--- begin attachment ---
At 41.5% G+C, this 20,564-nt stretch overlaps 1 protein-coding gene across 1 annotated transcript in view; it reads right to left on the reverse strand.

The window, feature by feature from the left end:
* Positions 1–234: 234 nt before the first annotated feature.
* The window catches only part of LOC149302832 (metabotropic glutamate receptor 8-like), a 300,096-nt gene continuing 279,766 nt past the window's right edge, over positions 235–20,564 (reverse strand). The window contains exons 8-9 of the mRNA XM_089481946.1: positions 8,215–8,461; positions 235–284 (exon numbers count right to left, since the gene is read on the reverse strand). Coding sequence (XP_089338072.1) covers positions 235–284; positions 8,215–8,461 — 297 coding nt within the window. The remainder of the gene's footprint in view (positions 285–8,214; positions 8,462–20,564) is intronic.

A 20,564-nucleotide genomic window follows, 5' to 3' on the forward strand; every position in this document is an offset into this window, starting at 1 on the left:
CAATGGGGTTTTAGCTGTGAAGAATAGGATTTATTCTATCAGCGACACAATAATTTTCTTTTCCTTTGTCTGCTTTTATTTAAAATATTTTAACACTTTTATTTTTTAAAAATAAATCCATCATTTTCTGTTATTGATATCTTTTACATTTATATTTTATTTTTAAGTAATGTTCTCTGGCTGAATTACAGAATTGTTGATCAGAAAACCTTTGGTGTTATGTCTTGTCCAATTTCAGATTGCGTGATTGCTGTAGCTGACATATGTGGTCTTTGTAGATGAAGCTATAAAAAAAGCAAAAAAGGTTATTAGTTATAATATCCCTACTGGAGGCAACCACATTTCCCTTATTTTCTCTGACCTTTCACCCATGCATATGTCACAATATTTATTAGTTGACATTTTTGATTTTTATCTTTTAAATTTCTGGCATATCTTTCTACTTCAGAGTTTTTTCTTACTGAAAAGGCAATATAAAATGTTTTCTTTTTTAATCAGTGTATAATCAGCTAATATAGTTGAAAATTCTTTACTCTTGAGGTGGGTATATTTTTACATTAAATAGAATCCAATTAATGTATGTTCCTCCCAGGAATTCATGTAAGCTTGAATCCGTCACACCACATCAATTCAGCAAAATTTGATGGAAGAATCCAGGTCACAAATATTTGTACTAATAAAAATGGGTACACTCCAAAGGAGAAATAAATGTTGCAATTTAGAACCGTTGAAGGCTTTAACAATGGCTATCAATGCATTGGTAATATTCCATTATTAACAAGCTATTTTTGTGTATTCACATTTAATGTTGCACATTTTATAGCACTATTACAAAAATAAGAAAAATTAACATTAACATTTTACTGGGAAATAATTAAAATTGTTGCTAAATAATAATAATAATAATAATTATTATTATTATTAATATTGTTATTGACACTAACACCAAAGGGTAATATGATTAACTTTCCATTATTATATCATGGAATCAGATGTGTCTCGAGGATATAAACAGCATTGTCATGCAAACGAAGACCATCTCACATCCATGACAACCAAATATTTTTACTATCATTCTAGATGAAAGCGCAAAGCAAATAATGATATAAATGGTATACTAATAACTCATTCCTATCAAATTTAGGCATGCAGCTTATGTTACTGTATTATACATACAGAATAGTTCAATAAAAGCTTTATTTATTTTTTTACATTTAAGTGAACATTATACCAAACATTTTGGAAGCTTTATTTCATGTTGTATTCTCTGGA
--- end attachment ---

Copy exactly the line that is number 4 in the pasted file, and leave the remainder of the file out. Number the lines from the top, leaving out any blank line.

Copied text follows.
* The window catches only part of LOC149302832 (metabotropic glutamate receptor 8-like), a 300,096-nt gene continuing 279,766 nt past the window's right edge, over positions 235–20,564 (reverse strand). The window contains exons 8-9 of the mRNA XM_089481946.1: positions 8,215–8,461; positions 235–284 (exon numbers count right to left, since the gene is read on the reverse strand). Coding sequence (XP_089338072.1) covers positions 235–284; positions 8,215–8,461 — 297 coding nt within the window. The remainder of the gene's footprint in view (positions 285–8,214; positions 8,462–20,564) is intronic.